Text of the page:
Currier Plastics will closely work with you to select the best method for developing your new bottles, closures or components. Converting CAD drawings into rapid prototype models will help to create confidence in:
- Specific design characteristics
- Pre-production requirements
- Moving forward with your production tool build
Stereo Lithography (SLA) uses an additive fabrication method where a UV-sensitive photopolymer resin is cured by a laser to build parts a layer at a time. Parts are traced by the laser beam on the surface of the photopolymer, causing it to cure and solidify the prototype layer. After each layer has been traced, the build platform lowers the part by a single layer thickness, typically 0.002″ to 0.006″, and sweeps a blade filled with photopolymer (“resin”) across the part to deposit fresh SLA resin. This creates a new surface for the part and a subsequent layer is traced, fusing it to the previous layer.
Digital 3D printing models are very similar to stereo lithography or SLA models, which use a photosensitive polymer to create 3D models. The method of application with digital 3D printed parts allows parts to be created with more accuracy and detail than with SLA. The accuracy nearly eliminates the standard stair-stepping found in other rapid prototyping processes.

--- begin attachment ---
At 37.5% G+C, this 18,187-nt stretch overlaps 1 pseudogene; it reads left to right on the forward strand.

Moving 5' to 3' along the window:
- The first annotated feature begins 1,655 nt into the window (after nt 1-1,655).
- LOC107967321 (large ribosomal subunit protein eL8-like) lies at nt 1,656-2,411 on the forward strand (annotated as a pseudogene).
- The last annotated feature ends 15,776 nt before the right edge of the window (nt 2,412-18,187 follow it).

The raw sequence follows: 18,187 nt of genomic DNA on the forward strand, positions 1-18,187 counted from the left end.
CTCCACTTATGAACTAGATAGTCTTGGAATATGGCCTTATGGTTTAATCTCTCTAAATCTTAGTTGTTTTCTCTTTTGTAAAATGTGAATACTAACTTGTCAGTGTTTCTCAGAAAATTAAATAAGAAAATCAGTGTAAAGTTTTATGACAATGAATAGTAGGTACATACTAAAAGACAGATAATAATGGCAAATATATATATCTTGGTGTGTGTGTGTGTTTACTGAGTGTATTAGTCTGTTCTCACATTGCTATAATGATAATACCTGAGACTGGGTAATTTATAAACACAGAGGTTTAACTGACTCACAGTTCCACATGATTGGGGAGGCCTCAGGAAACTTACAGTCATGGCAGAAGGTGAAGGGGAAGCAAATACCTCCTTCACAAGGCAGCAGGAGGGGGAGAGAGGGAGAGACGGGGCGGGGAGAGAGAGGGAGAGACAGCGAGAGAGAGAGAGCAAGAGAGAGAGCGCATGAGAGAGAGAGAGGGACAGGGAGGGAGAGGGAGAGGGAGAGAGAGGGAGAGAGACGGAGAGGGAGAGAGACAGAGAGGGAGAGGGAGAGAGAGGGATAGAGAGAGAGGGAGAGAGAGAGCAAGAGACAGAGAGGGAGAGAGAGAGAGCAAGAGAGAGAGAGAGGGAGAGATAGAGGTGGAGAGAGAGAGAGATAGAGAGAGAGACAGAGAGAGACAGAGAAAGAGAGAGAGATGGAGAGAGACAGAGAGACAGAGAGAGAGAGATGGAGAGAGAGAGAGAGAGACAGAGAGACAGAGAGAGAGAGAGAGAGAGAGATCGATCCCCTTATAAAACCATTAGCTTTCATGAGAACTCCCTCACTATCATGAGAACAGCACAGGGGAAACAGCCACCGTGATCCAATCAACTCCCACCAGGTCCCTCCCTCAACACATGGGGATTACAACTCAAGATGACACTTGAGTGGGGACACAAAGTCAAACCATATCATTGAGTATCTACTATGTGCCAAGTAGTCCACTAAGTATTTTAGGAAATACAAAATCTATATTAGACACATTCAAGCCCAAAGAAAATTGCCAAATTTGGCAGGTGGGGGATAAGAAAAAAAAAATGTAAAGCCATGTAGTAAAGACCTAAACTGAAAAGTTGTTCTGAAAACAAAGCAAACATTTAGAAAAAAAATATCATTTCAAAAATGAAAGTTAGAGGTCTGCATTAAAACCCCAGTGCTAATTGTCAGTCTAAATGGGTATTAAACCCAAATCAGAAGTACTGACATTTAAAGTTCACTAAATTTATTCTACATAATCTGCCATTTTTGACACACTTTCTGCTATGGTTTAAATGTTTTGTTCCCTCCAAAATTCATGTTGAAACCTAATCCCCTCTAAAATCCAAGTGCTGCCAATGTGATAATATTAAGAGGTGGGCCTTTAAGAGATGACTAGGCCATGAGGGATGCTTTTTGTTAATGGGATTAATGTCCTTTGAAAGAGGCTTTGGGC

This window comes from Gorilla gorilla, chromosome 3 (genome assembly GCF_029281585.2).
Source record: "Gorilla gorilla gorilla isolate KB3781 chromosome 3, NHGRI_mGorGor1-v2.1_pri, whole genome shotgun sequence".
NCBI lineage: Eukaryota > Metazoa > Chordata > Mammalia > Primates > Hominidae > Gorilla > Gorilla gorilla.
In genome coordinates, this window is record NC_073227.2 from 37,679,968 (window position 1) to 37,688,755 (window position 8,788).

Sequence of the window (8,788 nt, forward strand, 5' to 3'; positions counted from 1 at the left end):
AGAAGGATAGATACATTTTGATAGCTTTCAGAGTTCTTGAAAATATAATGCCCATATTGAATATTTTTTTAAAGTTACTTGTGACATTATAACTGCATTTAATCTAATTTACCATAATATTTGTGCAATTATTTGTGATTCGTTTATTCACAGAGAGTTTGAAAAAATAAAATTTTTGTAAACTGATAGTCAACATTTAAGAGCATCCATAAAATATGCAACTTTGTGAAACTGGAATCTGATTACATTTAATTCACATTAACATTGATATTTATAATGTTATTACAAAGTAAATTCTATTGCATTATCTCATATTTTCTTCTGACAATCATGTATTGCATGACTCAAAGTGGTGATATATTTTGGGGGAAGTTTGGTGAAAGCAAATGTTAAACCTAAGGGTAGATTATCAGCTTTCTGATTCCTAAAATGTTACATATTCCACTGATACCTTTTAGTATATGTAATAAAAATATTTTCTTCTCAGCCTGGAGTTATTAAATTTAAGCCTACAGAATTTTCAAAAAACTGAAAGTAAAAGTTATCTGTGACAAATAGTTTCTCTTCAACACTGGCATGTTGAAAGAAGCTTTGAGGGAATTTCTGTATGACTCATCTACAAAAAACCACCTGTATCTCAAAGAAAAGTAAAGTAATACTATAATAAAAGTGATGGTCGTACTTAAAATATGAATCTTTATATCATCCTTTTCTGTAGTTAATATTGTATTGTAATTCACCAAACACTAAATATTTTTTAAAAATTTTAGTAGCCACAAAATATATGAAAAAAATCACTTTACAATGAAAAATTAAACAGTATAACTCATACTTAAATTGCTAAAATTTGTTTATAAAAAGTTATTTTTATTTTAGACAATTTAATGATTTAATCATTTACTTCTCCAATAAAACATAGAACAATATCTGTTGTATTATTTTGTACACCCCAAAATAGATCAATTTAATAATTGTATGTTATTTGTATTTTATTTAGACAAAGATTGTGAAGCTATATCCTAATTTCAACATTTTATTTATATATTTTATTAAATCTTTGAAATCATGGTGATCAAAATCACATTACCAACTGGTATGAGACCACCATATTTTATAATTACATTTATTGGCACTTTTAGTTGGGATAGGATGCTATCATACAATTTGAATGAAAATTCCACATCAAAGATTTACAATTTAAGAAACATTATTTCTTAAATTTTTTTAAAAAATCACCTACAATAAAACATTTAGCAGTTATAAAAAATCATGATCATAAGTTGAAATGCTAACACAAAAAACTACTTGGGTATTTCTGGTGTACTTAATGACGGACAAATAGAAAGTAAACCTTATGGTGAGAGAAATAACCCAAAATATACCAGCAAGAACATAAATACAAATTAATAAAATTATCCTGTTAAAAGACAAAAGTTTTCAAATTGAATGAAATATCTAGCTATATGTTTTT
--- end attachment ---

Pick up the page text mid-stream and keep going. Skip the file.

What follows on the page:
Fused Deposition Method (FDM) process is an additive which extrudes material in layers. A plastic filament is melted and extruded through a heated nozzle. The nozzle moves to produce a profile of the part then moves down and the next layer is built on top until the entire prototype model is fully built. The model is complete and requires no hardening.
Aluminum Single Cavity molding is most effective when you need a short run of parts that closely match the appearance of production parts, and/or when you need parts that have many of the functional characteristics of production materials.